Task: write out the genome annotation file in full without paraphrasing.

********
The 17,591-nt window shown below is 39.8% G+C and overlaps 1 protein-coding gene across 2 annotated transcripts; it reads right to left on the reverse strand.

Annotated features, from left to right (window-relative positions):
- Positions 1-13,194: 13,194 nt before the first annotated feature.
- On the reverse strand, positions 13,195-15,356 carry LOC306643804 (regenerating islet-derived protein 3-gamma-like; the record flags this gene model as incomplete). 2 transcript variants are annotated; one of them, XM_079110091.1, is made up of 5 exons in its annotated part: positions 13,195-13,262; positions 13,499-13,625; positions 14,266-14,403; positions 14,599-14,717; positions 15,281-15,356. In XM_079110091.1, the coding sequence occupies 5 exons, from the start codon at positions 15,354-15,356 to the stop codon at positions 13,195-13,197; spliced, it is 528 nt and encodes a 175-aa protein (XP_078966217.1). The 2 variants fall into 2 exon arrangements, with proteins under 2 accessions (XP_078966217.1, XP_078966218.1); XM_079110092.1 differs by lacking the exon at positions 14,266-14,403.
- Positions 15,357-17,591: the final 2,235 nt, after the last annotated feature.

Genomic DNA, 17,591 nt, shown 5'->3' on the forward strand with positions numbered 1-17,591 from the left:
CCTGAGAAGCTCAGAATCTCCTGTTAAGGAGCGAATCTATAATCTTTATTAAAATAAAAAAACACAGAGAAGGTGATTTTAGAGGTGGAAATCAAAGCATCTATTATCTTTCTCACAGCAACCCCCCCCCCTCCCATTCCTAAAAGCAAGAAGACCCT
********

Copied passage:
The 17,591-nt window shown below is 39.8% G+C and overlaps 1 protein-coding gene across 2 annotated transcripts; it reads right to left on the reverse strand.

Annotated features, from left to right (window-relative positions):
- Positions 1-13,194: 13,194 nt before the first annotated feature.
- On the reverse strand, positions 13,195-15,356 carry LOC306643804 (regenerating islet-derived protein 3-gamma-like; the record flags this gene model as incomplete). 2 transcript variants are annotated; one of them, XM_079110091.1, is made up of 5 exons in its annotated part: positions 13,195-13,262; positions 13,499-13,625; positions 14,266-14,403; positions 14,599-14,717; positions 15,281-15,356. In XM_079110091.1, the coding sequence occupies 5 exons, from the start codon at positions 15,354-15,356 to the stop codon at positions 13,195-13,197; spliced, it is 528 nt and encodes a 175-aa protein (XP_078966217.1). The 2 variants fall into 2 exon arrangements, with proteins under 2 accessions (XP_078966217.1, XP_078966218.1); XM_079110092.1 differs by lacking the exon at positions 14,266-14,403.
- Positions 15,357-17,591: the final 2,235 nt, after the last annotated feature.

Genomic DNA, 17,591 nt, shown 5'->3' on the forward strand with positions numbered 1-17,591 from the left:
CCTGAGAAGCTCAGAATCTCCTGTTAAGGAGCGAATCTATAATCTTTATTAAAATAAAAAAACACAGAGAAGGTGATTTTAGAGGTGGAAATCAAAGCATCTATTATCTTTCTCACAGCAACCCCCCCCCCTCCCATTCCTAAAAGCAAGAAGACCCT